When reviewing a commissioner's ruling on revision, the superior court examines all of the evidence and issues presented to the commissioner de novo.  It then applies a de novo review standard to the commissioner's findings of fact and conclusions.9  State v. Ramer, 151 Wn.2d 106, 113, 86 P.3d 132 (2004).  Once the superior court makes a decision on revision, any further appeal is from the superior court's decision, not the commissioner's ruling.  Ramer, 151 Wn.2d at 113.  On appeal, we review a superior court order denying a motion for revision to determine whether the superior court abused its discretion and authority under RCW 2.24.05010 when it denied the motion for revision.  In re Marriage of Griffin, 114 Wn.2d 772, 779, 791 P.2d 519 (1990).  Under this standard, we do not substitute our judgment for that of the superior court unless its decision rests on unreasonable or untenable grounds.  Griffin, 114 Wn.2d at 779.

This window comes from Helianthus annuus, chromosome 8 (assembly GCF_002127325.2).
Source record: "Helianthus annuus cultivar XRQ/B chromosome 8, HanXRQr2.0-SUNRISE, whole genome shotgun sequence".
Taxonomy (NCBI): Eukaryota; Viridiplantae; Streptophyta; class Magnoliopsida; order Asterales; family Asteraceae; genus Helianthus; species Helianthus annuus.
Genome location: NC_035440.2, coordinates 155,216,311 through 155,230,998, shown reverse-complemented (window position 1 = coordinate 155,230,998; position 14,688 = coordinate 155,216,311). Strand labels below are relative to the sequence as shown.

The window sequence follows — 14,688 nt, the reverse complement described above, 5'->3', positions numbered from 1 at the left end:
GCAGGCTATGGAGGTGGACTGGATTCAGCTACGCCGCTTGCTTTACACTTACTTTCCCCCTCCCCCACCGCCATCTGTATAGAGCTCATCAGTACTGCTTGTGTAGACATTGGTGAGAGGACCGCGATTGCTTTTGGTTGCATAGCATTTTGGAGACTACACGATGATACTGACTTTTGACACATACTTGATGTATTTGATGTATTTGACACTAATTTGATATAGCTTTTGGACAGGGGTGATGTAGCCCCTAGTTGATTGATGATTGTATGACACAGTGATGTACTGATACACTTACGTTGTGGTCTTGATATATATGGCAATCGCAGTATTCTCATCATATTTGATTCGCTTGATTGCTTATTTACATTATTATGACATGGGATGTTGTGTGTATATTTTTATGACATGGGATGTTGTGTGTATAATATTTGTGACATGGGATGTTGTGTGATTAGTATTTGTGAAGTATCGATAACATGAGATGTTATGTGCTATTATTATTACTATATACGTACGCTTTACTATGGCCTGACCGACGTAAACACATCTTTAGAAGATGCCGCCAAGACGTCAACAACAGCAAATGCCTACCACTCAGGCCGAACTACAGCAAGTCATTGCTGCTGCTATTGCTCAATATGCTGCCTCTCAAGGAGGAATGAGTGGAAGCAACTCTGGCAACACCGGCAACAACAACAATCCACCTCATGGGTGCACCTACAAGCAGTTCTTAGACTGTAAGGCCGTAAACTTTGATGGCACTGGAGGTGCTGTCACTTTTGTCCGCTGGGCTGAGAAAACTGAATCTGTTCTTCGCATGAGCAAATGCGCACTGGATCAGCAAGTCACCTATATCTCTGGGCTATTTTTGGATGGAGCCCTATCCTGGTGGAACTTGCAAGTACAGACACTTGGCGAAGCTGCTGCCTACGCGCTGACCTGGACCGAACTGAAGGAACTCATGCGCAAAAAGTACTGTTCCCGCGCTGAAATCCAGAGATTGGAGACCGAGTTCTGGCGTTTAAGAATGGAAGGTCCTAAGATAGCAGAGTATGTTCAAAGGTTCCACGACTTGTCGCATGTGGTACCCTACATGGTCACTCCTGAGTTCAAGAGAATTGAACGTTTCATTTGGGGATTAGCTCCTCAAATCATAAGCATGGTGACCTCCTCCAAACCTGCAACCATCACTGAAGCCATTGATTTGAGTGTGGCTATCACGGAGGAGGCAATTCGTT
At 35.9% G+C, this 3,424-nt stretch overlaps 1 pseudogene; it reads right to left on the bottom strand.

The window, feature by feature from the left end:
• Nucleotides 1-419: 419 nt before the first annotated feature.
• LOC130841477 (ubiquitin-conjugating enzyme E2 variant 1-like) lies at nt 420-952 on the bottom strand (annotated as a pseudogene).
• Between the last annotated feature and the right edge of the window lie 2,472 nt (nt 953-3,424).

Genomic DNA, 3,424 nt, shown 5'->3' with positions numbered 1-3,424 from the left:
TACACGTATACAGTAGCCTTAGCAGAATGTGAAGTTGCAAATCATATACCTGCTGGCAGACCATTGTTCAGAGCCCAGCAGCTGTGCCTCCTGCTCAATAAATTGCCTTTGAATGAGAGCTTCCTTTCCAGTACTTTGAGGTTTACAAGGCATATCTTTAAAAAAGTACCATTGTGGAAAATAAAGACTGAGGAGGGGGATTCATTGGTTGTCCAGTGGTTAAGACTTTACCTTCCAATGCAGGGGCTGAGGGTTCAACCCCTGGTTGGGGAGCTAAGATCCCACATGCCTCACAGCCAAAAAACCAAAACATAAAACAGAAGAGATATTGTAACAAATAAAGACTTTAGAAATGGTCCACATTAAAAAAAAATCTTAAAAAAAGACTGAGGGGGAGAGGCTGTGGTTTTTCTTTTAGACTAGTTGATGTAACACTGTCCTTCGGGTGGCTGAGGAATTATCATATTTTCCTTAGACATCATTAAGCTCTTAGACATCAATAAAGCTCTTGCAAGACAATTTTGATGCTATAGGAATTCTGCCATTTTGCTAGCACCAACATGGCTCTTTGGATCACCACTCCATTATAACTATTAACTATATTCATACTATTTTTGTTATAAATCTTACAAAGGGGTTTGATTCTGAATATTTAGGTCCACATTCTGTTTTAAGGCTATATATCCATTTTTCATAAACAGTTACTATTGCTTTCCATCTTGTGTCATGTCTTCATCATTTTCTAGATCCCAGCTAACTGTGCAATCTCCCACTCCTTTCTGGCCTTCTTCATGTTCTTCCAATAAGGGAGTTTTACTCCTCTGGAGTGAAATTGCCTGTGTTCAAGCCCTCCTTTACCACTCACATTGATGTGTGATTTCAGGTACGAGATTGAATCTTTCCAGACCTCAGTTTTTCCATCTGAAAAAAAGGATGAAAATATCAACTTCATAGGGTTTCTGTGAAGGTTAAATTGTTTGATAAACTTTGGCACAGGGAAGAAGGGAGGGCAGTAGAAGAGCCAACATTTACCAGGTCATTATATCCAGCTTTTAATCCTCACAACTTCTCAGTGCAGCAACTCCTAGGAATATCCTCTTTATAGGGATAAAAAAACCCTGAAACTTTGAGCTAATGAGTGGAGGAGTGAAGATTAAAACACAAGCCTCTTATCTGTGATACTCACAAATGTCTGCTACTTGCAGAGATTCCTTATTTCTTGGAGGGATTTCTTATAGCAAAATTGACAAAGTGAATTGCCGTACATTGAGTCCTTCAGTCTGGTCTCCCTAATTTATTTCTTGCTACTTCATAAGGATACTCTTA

Adam argues that it was error for the commissioner to refuse to
consider the purported alternate agreement between him and Linda and that the superior court should have granted his motion to revise the
commissioner's decision on that basis.  We agree.

     The commissioner's oral ruling indicates that he refused to consider
the purported alternate agreement because such agreements are against